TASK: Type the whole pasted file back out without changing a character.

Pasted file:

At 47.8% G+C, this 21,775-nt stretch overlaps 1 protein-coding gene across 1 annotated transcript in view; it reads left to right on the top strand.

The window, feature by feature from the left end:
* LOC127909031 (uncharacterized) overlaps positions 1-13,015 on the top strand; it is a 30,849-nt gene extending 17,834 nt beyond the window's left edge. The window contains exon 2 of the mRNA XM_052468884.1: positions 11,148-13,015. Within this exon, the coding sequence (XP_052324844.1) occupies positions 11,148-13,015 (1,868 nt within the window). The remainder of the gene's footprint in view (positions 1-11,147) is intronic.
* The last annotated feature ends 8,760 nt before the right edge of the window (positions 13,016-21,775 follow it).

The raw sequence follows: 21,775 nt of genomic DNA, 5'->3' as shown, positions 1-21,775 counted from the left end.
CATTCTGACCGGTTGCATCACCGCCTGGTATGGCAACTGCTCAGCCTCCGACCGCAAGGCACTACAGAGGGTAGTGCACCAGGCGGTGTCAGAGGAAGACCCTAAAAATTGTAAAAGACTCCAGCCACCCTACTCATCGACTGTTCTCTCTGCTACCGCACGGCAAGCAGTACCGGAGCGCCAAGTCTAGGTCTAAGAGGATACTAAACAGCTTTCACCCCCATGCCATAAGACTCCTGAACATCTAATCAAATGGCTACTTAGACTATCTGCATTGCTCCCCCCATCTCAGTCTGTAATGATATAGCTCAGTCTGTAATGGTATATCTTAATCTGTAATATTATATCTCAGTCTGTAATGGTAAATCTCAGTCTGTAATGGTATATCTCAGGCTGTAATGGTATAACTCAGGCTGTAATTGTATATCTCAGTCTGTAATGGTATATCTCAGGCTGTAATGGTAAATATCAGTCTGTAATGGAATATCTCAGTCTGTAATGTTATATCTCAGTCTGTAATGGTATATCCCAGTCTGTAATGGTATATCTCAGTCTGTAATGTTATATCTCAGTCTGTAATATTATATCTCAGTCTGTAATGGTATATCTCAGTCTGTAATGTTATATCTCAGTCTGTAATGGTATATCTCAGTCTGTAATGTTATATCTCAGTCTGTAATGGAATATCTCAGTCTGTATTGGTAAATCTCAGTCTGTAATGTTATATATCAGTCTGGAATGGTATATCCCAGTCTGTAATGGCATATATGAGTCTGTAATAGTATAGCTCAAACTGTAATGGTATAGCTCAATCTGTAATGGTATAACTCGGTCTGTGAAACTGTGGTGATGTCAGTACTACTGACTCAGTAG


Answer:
At 47.8% G+C, this 21,775-nt stretch overlaps 1 protein-coding gene across 1 annotated transcript in view; it reads left to right on the top strand.

The window, feature by feature from the left end:
* LOC127909031 (uncharacterized) overlaps positions 1-13,015 on the top strand; it is a 30,849-nt gene extending 17,834 nt beyond the window's left edge. The window contains exon 2 of the mRNA XM_052468884.1: positions 11,148-13,015. Within this exon, the coding sequence (XP_052324844.1) occupies positions 11,148-13,015 (1,868 nt within the window). The remainder of the gene's footprint in view (positions 1-11,147) is intronic.
* The last annotated feature ends 8,760 nt before the right edge of the window (positions 13,016-21,775 follow it).

The raw sequence follows: 21,775 nt of genomic DNA, 5'->3' as shown, positions 1-21,775 counted from the left end.
CATTCTGACCGGTTGCATCACCGCCTGGTATGGCAACTGCTCAGCCTCCGACCGCAAGGCACTACAGAGGGTAGTGCACCAGGCGGTGTCAGAGGAAGACCCTAAAAATTGTAAAAGACTCCAGCCACCCTACTCATCGACTGTTCTCTCTGCTACCGCACGGCAAGCAGTACCGGAGCGCCAAGTCTAGGTCTAAGAGGATACTAAACAGCTTTCACCCCCATGCCATAAGACTCCTGAACATCTAATCAAATGGCTACTTAGACTATCTGCATTGCTCCCCCCATCTCAGTCTGTAATGATATAGCTCAGTCTGTAATGGTATATCTTAATCTGTAATATTATATCTCAGTCTGTAATGGTAAATCTCAGTCTGTAATGGTATATCTCAGGCTGTAATGGTATAACTCAGGCTGTAATTGTATATCTCAGTCTGTAATGGTATATCTCAGGCTGTAATGGTAAATATCAGTCTGTAATGGAATATCTCAGTCTGTAATGTTATATCTCAGTCTGTAATGGTATATCCCAGTCTGTAATGGTATATCTCAGTCTGTAATGTTATATCTCAGTCTGTAATATTATATCTCAGTCTGTAATGGTATATCTCAGTCTGTAATGTTATATCTCAGTCTGTAATGGTATATCTCAGTCTGTAATGTTATATCTCAGTCTGTAATGGAATATCTCAGTCTGTATTGGTAAATCTCAGTCTGTAATGTTATATATCAGTCTGGAATGGTATATCCCAGTCTGTAATGGCATATATGAGTCTGTAATAGTATAGCTCAAACTGTAATGGTATAGCTCAATCTGTAATGGTATAACTCGGTCTGTGAAACTGTGGTGATGTCAGTACTACTGACTCAGTAG